CS Interview: Richard Stanley on His Passion Project Color Out of Space

CS Interview: Richard Stanley on His Passion Project Color Out of Space

CS Interview: Richard Stanley on his passion project Color Out of Space

It’s been over 20 years since Richard Stanley last stood behind the camera for a feature-length project and now the time has finally come for his return in this year’s adaptation of the H.P. Lovecraft short story Color Out of Space starring Nicolas Cage (Mandy). Ahead of the film’s theatrical release, ComingSoon.net got the chance to talk with the South African director to discuss the long-gestating project.

RELATED: Color Out of Space Review

Written and directed by Stanley (Hardware), Color Out of Space is described as a story of cosmic terror about The Gardners, a family who moves to a remote farmstead in rural New England to escape the hustle of the 21st century. They are busy adapting to their new life when a meteorite crashes into their front yard. The mysterious aerolite seems to melt into the earth, infecting both the land and the properties of space-time with a strange, otherworldly color. To their horror, the Gardner family discover that this alien force is gradually mutating every life form that it touches… including them.

The movie also stars Joely Richardson (Red Sparrow), Madeleine Arthur (Big Eyes), Brendan Meyer (The OA), Tommy Chong (After Hours), Elliot Knight (Titans), Julian Hilliard (The Haunting of Hill House) and Q’Orianka Kilcher (The Alienist).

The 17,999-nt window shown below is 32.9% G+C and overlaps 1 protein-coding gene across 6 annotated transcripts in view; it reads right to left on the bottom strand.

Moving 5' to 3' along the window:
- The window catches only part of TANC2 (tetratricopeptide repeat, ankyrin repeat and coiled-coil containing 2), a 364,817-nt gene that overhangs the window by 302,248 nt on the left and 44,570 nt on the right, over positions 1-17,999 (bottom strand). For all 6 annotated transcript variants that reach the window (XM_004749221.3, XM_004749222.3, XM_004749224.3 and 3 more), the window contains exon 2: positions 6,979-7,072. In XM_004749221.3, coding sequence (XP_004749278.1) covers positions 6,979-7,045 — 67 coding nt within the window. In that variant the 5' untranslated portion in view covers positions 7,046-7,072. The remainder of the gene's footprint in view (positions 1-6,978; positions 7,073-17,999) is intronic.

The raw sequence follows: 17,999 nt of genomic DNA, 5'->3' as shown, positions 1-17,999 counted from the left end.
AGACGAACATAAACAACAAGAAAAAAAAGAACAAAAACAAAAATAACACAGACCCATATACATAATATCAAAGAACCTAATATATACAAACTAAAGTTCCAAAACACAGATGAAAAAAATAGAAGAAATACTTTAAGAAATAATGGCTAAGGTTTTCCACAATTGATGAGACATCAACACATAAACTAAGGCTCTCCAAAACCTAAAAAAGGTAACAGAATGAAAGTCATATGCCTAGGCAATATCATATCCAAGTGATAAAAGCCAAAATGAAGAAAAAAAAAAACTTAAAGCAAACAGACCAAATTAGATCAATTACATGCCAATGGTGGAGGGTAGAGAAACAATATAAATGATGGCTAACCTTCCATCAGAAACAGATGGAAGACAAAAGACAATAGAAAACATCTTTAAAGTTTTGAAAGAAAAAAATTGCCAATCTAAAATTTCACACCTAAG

The film is director Stanley’s comeback film since his dismissal from the 1996 H.G. Wells adaptation of The Island of Dr. Moreau, as chronicled in the brutal documentary Lost Soul: The Doomed Journey of Richard Stanley’s Island of Doctor Moreau.

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Stanley describes himself as a “lifelong Lovecraft fan,” remembering back to his childhood years of seven and eight when his mom read the stories from the acclaimed author to him, and his desire to film Color came to him at the young age of 13.

Color is kind of the low-hanging fruit of the Lovecraft tome,” Stanley describes. “For us, it’s kind of easier to access as filmmakers, you don’t have to go to the bottom of the Mariana Trench or go to Antartica. I’m a fan of Stephen King’s Creepshow segment “The Lonesome Death of Jordy Verrill,” which is probably one of my favorite adaptations of the story.”

With this adaptation, Stanley not only sought to remain faithful to the story itself, but also to the style of the author’s works, the very “cosmic horrors” that notoriously emanated from Lovecraft’s mind onto the pages of his short stories.

“That was the element we strove for in his stories, and it felt to me that none of these adaptations had really gone there, when it came to trying to reveal the glimpses of humanity’s true position in the universe,” Stanley said. “That was a very conscious aim on both my behalf and the producers of the film. I think the creature design in the film comes the closest to Lovecraft. He specialized in ways to eliminate all possibilities of human life by any way you can think of, be it vaporizers or what have you to take human life out completely. So I’d imagine that’s fairly close to where Lovecraft’s stuff was coming from.”

Though seeking to remain true to the source material, Stanley and company did make a few changes and updates to the story, including having daughter Lavinia practice witchcraft off in the woods and the family be big city transplants versus the simple farmers as they were in the story. The director says these changes are all key to the themes.